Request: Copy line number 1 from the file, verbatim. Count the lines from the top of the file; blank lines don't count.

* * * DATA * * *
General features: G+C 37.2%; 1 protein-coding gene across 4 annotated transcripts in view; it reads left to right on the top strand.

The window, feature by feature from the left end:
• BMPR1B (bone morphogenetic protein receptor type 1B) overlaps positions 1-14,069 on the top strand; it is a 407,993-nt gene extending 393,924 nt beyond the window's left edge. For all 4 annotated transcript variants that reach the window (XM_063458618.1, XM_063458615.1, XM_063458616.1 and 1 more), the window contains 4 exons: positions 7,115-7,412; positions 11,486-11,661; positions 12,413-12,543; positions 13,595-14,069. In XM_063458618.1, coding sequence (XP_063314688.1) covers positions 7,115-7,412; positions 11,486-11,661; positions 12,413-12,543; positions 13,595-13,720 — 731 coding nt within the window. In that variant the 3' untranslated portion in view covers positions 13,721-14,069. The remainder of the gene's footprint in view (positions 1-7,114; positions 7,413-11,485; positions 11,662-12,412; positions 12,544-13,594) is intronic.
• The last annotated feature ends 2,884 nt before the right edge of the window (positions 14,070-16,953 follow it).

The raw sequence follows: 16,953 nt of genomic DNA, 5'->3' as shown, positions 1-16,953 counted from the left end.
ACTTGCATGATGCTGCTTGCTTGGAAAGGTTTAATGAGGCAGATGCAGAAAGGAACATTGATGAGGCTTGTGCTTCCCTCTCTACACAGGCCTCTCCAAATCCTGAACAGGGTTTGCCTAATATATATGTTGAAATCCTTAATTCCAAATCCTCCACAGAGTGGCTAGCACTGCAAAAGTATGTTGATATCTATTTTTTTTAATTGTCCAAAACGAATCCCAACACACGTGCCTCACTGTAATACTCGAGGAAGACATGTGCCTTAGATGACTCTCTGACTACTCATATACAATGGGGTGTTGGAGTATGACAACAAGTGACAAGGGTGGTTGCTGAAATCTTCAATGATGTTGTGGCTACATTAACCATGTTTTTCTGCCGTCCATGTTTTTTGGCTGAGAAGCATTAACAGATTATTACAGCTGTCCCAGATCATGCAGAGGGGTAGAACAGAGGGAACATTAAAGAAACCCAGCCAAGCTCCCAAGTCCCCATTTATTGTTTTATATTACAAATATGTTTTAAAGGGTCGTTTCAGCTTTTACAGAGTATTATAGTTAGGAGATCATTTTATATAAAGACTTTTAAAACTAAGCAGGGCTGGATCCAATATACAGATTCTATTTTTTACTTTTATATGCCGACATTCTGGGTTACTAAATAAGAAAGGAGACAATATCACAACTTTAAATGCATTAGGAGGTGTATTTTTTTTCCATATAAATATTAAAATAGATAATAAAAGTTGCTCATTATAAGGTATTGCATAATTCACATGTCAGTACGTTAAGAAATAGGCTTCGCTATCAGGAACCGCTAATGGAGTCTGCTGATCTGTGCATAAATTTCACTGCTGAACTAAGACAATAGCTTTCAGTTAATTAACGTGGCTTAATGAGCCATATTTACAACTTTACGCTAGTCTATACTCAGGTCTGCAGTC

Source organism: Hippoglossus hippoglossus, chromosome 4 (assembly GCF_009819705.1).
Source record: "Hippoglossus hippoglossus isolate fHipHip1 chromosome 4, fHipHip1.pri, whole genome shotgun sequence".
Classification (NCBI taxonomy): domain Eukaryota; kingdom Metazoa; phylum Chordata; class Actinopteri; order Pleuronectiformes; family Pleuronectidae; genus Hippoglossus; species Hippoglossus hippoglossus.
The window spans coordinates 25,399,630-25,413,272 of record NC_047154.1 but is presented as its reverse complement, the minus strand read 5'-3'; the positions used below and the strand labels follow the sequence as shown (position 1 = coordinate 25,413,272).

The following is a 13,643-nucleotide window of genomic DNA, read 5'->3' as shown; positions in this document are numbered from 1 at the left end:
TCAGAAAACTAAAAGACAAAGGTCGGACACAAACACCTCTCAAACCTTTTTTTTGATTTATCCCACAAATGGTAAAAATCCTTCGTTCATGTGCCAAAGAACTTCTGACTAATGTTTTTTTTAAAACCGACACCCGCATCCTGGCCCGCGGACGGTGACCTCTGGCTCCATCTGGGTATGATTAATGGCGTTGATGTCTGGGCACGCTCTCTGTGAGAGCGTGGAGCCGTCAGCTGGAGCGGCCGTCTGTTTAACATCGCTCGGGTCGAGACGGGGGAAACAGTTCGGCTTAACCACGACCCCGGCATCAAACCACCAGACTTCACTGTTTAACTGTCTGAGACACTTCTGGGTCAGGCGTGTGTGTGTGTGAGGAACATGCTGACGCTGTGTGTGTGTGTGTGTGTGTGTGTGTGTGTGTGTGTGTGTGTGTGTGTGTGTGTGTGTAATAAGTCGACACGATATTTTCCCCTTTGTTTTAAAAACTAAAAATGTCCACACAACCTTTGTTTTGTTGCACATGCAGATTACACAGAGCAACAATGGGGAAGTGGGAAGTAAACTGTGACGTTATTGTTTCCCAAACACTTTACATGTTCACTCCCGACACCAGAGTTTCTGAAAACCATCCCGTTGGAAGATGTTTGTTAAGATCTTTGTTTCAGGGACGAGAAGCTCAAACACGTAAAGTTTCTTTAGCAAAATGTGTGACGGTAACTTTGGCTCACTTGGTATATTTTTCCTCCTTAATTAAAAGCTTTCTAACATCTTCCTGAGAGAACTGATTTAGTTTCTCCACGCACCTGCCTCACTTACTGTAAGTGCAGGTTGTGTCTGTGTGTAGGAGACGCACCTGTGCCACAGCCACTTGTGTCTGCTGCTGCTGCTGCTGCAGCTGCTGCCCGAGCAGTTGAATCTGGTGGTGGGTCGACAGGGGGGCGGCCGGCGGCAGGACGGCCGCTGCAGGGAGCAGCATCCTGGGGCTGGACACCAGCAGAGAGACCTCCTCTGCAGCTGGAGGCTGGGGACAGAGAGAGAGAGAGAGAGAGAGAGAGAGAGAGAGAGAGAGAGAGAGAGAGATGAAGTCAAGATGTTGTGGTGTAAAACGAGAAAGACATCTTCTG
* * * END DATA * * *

General features: G+C 37.2%; 1 protein-coding gene across 4 annotated transcripts in view; it reads left to right on the top strand.